Mayors Urge Municipal Bans On Bottled Water

  • Playlist
  • Download
  • Embed
    Embed <iframe src="" width="100%" height="290" frameborder="0" scrolling="no">
  • Transcript

The U.S. Conference of Mayors has passed a resolution urging governments to phase out bottled water in city buildings. Scott Simon talks with Martin J. Chavez, mayor of Albuquerque, N.M., and one of the co-authors of the resolution.


The U.S. Conference of Mayors has come together to take a stand against bottled water. They've passed a nonbinding resolution urging cities to try to phase out government use of bottled water wherever possible. Martin J. Chavez of Albuquerque is one of the coauthors of the resolution. He joins us from his office. Mayor Chavez, thanks so much for being with us.

Mayor MARTIN J. CHAVEZ (Albuquerque, New Mexico): Delighted to be with you.

SIMON: So what's your problem with bottled water?

Mayor CHAVEZ: Well, from a taxpayer perspective at City Hall, the markup is between 1,000 and 10,000 times over tap water.

SIMON: Now, let's understand this. If some guy or woman who is an employee at City Hall on their own dime wants to buy one of these overpriced Fijian Glacier water, or whatever they are, they can do that and bring it in, right?

Mayor CHAVEZ: Oh, absolutely. That's their choice. But actually what we see most employees are doing is bringing their reusable bottles, and they fill them up with the tap. And they use them all day long at their desk.

SIMON: Are cities, Mayor Chavez, in some kind of competition with bottled water companies at this particular point? Because I would imagine this might have driven down the consumption of water.

Mayor CHAVEZ: Certainly the industry opposed this resolution very vigorously. The subtext - and this has really irritated, I think, most mayors - is that somehow bottled water is safer or healthier than tap water. That's absolutely false. The only real legitimate entrepreneurial perspective, if you will, is convenience. Because there is a convenience aspect for folks that may want to go on a picnic, or whatever it may be, to have bottled water. But it is certainly not healthier or safer, and it is extraordinarily more expensive.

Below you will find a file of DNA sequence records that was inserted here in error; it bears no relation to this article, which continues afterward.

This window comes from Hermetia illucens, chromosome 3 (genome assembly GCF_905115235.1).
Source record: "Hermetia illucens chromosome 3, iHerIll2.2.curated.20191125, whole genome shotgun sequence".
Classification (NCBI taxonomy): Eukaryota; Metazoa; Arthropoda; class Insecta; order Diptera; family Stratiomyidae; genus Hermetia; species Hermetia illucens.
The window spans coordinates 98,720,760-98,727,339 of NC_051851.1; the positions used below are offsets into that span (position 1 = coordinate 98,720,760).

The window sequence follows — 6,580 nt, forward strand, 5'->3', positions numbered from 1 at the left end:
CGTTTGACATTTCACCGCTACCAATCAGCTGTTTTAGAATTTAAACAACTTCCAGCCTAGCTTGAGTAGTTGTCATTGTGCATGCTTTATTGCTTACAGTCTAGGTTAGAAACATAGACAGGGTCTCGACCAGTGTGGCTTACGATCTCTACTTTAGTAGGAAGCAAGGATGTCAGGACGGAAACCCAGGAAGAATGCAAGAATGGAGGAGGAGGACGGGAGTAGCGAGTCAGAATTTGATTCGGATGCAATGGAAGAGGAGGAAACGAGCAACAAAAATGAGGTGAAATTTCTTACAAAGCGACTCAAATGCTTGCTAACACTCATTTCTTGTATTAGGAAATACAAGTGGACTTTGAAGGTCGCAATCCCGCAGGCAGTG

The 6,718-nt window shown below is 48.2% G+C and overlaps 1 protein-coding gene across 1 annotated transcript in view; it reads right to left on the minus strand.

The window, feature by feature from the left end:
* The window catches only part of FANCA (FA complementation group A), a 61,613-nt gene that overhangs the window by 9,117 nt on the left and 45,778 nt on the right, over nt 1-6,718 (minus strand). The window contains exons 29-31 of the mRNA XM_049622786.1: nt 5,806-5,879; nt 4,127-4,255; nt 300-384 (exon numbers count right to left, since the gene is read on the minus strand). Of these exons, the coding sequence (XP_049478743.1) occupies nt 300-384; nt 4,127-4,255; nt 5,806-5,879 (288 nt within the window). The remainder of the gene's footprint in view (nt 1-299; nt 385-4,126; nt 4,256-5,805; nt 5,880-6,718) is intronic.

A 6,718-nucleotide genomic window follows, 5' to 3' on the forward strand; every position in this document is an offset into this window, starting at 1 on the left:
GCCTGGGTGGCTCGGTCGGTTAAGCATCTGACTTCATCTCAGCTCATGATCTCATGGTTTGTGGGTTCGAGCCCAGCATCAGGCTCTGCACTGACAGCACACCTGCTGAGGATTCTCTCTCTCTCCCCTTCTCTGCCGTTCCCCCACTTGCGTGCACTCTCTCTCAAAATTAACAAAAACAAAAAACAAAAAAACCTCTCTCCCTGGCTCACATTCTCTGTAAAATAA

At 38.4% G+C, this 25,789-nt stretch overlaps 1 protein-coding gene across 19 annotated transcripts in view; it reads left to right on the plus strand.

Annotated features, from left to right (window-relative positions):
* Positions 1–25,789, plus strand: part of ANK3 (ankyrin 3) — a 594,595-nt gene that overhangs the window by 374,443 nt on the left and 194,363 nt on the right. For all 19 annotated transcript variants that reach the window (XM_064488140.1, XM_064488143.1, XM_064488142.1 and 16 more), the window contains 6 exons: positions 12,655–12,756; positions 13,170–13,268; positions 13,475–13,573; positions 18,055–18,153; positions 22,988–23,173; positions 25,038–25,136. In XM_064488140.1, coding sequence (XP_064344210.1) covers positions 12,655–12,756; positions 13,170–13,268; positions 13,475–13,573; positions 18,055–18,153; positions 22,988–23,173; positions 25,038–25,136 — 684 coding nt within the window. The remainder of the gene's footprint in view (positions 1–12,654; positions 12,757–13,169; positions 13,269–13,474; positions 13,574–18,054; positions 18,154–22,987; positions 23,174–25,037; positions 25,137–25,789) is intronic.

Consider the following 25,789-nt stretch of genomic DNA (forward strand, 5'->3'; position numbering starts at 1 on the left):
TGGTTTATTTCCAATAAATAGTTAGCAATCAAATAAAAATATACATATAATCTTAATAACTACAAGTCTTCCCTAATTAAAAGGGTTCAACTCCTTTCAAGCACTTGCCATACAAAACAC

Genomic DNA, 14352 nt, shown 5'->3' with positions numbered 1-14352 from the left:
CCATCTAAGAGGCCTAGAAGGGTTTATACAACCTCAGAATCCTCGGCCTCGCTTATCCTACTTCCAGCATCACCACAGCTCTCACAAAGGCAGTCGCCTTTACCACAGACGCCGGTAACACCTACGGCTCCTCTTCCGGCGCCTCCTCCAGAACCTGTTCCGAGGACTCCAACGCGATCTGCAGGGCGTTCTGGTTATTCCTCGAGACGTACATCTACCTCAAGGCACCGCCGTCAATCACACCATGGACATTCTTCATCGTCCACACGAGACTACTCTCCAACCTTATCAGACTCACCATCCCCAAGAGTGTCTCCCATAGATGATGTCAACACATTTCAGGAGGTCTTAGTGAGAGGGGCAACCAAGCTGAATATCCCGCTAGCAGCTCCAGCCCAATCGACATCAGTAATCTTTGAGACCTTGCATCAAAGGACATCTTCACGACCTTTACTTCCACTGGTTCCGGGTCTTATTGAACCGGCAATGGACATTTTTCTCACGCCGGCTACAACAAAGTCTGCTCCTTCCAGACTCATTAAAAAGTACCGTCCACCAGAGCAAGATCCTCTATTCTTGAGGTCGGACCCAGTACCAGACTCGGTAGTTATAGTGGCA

SIMON: Let me understand this. So the - let's say, I think there is a brand like this but I couldn't be certain, that Pristine water from some kind of bubbling brook in Finland, which has never been mixed with anything, is no healthier than city of Albuquerque water?

Mayor CHAVEZ: It is. It's not only not any healthier, but also if you look at the carbon footprint for producing and then transporting that water, it's environmentally disastrous. And then, of course, we know that about 80 percent of all plastic bottles for water end up in landfills. They don't, unfortunately, get recycled. And so you have that other end of the equation.

SIMON: I seem to recall, a few years ago New York City's tap water, which is celebrated for its cleanliness, there was some company that hit upon the idea to bottle it and sell it elsewhere in the country.

Mayor CHAVEZ: And that is done with Albuquerque water as well. You know, interesting little factoid. In New York City, if everyone gave up their water bottles for one week, they'd save 24 million bottles from being landfilled. And indeed, if you look at it from the energy perspective, one and a half million barrels of oil are utilized annually to make the bottles that people drink the water from.

SIMON: Mr. Mayor, nice talking to you.

Mayor CHAVEZ: Thank you.

SIMON: Mayor Martin J. Chavez of Albuquerque. This is NPR News.

Copyright © 2008 NPR. All rights reserved. Visit our website terms of use and permissions pages at for further information.

NPR transcripts are created on a rush deadline by a contractor for NPR, and accuracy and availability may vary. This text may not be in its final form and may be updated or revised in the future. Please be aware that the authoritative record of NPR’s programming is the audio.



Please keep your community civil. All comments must follow the Community rules and terms of use, and will be moderated prior to posting. NPR reserves the right to use the comments we receive, in whole or in part, and to use the commenter's name and location, in any medium. See also the Terms of Use, Privacy Policy and Community FAQ.